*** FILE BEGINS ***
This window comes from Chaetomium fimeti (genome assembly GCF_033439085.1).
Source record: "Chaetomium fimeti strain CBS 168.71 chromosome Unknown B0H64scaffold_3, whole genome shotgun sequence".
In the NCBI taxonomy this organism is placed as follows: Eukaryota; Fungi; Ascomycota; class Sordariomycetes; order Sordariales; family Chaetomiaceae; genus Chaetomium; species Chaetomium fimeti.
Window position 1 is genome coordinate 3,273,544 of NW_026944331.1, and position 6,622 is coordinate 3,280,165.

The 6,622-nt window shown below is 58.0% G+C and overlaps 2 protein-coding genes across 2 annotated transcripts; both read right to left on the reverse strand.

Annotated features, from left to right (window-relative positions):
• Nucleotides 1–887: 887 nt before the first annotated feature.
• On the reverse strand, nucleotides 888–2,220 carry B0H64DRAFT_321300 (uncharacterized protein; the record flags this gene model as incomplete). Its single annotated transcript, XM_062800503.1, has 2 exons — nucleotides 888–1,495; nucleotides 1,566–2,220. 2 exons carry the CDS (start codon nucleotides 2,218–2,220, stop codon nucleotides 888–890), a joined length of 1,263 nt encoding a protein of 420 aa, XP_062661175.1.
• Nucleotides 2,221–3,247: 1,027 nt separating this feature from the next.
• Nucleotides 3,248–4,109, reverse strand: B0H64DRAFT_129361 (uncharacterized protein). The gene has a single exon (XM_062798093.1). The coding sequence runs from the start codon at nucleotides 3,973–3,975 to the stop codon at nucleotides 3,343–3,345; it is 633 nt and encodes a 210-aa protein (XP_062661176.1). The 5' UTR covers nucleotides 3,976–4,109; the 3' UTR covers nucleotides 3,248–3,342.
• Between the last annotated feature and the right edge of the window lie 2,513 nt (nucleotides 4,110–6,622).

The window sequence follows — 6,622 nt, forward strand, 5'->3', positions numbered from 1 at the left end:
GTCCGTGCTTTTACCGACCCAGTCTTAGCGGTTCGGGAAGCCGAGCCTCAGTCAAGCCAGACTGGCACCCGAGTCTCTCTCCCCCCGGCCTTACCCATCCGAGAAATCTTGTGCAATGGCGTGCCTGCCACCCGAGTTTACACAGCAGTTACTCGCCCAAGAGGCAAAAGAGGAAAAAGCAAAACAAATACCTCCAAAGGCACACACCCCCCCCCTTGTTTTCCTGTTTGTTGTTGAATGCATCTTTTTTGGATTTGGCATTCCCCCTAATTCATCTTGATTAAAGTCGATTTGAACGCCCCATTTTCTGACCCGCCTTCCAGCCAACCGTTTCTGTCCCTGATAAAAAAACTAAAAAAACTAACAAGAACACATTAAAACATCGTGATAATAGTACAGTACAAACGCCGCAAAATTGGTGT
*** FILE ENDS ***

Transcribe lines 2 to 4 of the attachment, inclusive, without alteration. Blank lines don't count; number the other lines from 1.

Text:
Source record: "Chaetomium fimeti strain CBS 168.71 chromosome Unknown B0H64scaffold_3, whole genome shotgun sequence".
In the NCBI taxonomy this organism is placed as follows: Eukaryota; Fungi; Ascomycota; class Sordariomycetes; order Sordariales; family Chaetomiaceae; genus Chaetomium; species Chaetomium fimeti.
Window position 1 is genome coordinate 3,273,544 of NW_026944331.1, and position 6,622 is coordinate 3,280,165.